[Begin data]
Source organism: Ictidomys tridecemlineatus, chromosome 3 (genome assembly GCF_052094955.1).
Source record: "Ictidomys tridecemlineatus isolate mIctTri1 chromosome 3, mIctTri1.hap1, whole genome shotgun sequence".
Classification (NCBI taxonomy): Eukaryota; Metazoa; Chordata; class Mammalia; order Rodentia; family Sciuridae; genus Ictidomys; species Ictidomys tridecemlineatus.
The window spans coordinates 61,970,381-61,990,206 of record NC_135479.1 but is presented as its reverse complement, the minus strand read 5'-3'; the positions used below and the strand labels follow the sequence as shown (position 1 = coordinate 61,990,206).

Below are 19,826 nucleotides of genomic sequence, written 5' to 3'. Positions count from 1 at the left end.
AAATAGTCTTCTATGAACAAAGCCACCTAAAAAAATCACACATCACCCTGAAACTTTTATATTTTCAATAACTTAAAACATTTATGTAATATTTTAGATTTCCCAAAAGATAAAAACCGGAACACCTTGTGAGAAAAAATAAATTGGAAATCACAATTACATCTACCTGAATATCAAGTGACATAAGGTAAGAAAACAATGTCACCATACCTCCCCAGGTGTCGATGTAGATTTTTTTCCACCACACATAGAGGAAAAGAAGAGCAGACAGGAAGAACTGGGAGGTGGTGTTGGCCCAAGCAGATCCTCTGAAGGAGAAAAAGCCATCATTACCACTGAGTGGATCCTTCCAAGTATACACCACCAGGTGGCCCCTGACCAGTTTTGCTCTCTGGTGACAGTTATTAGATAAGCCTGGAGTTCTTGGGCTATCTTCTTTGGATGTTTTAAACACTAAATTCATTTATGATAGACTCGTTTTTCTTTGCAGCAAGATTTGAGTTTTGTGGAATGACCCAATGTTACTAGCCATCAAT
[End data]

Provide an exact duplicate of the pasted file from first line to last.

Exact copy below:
Source organism: Ictidomys tridecemlineatus, chromosome 3 (genome assembly GCF_052094955.1).
Source record: "Ictidomys tridecemlineatus isolate mIctTri1 chromosome 3, mIctTri1.hap1, whole genome shotgun sequence".
Classification (NCBI taxonomy): Eukaryota; Metazoa; Chordata; class Mammalia; order Rodentia; family Sciuridae; genus Ictidomys; species Ictidomys tridecemlineatus.
The window spans coordinates 61,970,381-61,990,206 of record NC_135479.1 but is presented as its reverse complement, the minus strand read 5'-3'; the positions used below and the strand labels follow the sequence as shown (position 1 = coordinate 61,990,206).

Below are 19,826 nucleotides of genomic sequence, written 5' to 3'. Positions count from 1 at the left end.
AAATAGTCTTCTATGAACAAAGCCACCTAAAAAAATCACACATCACCCTGAAACTTTTATATTTTCAATAACTTAAAACATTTATGTAATATTTTAGATTTCCCAAAAGATAAAAACCGGAACACCTTGTGAGAAAAAATAAATTGGAAATCACAATTACATCTACCTGAATATCAAGTGACATAAGGTAAGAAAACAATGTCACCATACCTCCCCAGGTGTCGATGTAGATTTTTTTCCACCACACATAGAGGAAAAGAAGAGCAGACAGGAAGAACTGGGAGGTGGTGTTGGCCCAAGCAGATCCTCTGAAGGAGAAAAAGCCATCATTACCACTGAGTGGATCCTTCCAAGTATACACCACCAGGTGGCCCCTGACCAGTTTTGCTCTCTGGTGACAGTTATTAGATAAGCCTGGAGTTCTTGGGCTATCTTCTTTGGATGTTTTAAACACTAAATTCATTTATGATAGACTCGTTTTTCTTTGCAGCAAGATTTGAGTTTTGTGGAATGACCCAATGTTACTAGCCATCAAT